Here are five things you may not know about Anguilla, a laid-back Caribbean island situated near Saint Maarten in the northern Leeward Islands.
- Anguilla’s got a long history of invasions. Right from the beginning of Anguilla’s history, it’s been the subject of invasions. The Caribs started it, pushing out the original Arawaks. The Dutch forced them out, followed by the Brits in 1650. The French attacked next, then gave it back to the English. One of the most intriguing – and recent – invasions involved British paratroopers and police officers. Taking place in 1969, this incursion resulted in zero casualties.
- Anguilla is named after an animal. When Christopher Columbus first saw Anguilla, it was occupied by the warlike Caribs. He wisely didn’t land, and, maybe even more wisely, stuck with their name
for the place: “Malliouhana” meant “eel.” Unlike the nearby islands that Columbus named for saints, he chose not to mess with success. Anguilla is Spanish for “eel.”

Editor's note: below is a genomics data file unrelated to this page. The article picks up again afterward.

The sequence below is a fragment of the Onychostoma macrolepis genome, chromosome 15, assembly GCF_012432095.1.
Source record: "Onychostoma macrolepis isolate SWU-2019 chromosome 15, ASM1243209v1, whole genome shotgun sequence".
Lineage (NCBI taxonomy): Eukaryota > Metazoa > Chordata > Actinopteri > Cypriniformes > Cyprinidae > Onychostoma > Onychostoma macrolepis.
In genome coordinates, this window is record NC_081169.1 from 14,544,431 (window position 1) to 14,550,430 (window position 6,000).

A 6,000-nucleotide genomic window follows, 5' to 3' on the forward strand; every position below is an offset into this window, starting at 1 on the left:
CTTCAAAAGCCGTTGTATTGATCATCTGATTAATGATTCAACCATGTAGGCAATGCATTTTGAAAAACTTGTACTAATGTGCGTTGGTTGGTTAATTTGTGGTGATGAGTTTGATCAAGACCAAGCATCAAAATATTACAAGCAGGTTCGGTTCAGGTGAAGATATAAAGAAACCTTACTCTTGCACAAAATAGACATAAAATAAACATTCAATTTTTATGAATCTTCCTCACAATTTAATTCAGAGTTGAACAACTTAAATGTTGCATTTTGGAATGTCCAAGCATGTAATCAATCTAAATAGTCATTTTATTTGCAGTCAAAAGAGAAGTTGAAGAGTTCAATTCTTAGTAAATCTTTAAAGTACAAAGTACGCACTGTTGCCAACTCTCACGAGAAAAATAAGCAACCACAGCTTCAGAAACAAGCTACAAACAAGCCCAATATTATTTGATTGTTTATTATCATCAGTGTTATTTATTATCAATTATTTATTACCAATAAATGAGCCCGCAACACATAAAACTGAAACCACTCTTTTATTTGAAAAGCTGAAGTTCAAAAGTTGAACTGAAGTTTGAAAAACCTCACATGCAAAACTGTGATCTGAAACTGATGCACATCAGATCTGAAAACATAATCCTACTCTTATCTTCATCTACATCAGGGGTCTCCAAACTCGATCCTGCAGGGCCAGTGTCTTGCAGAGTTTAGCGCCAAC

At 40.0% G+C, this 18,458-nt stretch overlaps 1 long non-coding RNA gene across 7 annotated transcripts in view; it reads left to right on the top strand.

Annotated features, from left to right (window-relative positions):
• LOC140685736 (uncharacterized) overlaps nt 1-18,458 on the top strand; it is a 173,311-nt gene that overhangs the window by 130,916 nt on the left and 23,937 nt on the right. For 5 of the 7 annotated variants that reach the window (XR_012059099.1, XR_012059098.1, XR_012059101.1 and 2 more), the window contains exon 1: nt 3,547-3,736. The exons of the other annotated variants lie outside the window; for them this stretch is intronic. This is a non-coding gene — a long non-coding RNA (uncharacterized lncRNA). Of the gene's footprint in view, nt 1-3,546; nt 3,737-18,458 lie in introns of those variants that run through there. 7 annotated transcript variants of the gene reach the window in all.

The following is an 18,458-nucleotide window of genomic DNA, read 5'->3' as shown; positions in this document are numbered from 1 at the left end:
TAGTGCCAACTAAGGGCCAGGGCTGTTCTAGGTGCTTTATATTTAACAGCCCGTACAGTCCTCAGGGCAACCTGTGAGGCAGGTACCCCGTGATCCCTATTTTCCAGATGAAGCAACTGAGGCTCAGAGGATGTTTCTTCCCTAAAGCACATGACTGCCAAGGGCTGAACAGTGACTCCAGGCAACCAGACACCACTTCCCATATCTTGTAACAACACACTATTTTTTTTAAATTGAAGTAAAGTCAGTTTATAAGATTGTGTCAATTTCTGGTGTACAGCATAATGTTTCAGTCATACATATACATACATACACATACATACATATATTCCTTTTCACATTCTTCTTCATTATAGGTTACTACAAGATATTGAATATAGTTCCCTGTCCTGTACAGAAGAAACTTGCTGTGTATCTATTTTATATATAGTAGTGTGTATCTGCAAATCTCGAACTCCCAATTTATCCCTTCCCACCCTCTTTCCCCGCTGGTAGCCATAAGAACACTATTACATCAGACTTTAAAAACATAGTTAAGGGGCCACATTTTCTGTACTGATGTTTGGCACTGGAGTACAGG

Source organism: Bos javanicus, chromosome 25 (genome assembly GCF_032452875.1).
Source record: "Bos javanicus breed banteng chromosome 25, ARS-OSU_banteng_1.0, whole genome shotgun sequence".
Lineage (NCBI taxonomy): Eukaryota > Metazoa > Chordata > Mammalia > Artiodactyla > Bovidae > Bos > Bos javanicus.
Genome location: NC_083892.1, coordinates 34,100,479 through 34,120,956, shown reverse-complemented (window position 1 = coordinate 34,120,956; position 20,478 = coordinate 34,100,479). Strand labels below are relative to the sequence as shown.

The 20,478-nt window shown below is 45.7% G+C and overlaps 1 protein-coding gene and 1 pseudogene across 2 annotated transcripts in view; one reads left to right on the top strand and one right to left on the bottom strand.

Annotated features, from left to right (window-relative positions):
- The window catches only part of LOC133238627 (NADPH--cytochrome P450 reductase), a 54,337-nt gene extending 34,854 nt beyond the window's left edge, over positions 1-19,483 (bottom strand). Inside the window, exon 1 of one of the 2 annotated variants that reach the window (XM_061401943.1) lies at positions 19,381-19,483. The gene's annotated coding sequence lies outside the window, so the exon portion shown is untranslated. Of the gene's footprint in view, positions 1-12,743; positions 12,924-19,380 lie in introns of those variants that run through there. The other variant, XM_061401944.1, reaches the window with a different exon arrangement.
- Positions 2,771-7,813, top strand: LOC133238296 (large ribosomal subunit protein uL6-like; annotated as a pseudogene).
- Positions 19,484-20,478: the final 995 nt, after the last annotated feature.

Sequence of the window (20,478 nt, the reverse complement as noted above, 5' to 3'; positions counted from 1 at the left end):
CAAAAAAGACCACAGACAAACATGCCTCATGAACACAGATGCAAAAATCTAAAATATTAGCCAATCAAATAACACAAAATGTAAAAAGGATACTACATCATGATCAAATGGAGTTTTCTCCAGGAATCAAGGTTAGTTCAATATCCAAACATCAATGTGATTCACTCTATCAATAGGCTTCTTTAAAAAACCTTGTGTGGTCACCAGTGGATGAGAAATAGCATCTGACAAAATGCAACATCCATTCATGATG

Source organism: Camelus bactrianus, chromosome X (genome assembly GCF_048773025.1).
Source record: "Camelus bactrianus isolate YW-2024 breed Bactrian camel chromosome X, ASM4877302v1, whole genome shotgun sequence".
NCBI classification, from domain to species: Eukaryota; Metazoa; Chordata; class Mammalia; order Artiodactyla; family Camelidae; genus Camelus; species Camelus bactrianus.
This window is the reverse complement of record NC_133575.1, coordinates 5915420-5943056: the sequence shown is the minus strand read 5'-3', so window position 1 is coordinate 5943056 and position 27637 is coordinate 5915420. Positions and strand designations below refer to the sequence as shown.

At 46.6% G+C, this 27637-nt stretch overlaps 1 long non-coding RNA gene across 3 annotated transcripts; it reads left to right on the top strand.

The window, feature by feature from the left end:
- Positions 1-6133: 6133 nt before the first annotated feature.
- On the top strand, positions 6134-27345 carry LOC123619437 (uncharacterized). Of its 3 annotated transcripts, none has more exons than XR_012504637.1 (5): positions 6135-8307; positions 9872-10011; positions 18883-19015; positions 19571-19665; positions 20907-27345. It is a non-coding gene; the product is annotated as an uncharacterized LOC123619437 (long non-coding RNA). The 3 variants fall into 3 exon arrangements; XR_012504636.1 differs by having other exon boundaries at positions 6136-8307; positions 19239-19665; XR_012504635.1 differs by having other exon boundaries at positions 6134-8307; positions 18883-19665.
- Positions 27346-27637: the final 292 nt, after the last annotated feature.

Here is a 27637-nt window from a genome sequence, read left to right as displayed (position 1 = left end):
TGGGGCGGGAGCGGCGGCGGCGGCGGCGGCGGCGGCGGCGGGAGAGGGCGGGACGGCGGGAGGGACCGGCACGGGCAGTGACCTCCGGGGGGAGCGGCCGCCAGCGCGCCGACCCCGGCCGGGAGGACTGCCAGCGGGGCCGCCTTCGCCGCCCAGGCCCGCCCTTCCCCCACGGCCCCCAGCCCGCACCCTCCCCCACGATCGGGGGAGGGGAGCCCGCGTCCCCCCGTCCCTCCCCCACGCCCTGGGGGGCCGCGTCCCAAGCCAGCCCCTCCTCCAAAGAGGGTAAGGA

- Anguilla’s got a lot of islands. From an islet boasting alabaster sands to a lonely rock guarded by a lighthouse, Anguilla’s not just a pretty oasis. It’s a whole collection. There are actually eight islands here, not counting Anguilla itself. Ride a boat to Prickly Pears; dine on lobster and rum punch. Head to Scrub Island to snorkel. No shortage of fun things to do on Anguilla. And no shortage of neighboring islands to visit.
- Anguilla knows reggae.
- The island hosts one of the Caribbean’s longest-running music festivals. Hosted at a beach bar CNN’s rated as the World’s Best, Moonsplash Music Festival is the brainchild of international reggae star (and owner of the bar in question), Banky Banx. Tied to the full moon this Dune Preserve happening has featured every major reggae performer in the last 20 years, along with the likes of Jimmy Buffet. It’s billed as the longest running independent music festival in the Caribbean.
- Giant rodents used to roam Anguilla. If you book your Anguilla vacation the good news is that you’re unlikely to encounter one since they’ve been extinct for thousands of years, but gigantic beasts did once roam the island. Called “Giant Hutia” or “Giant Rat of Anguilla”, these animals were the same weight and size as your average gorilla. But don’t worry about giving up your beach chair. According to scientists they’ve been extinct for a hundred thousand years.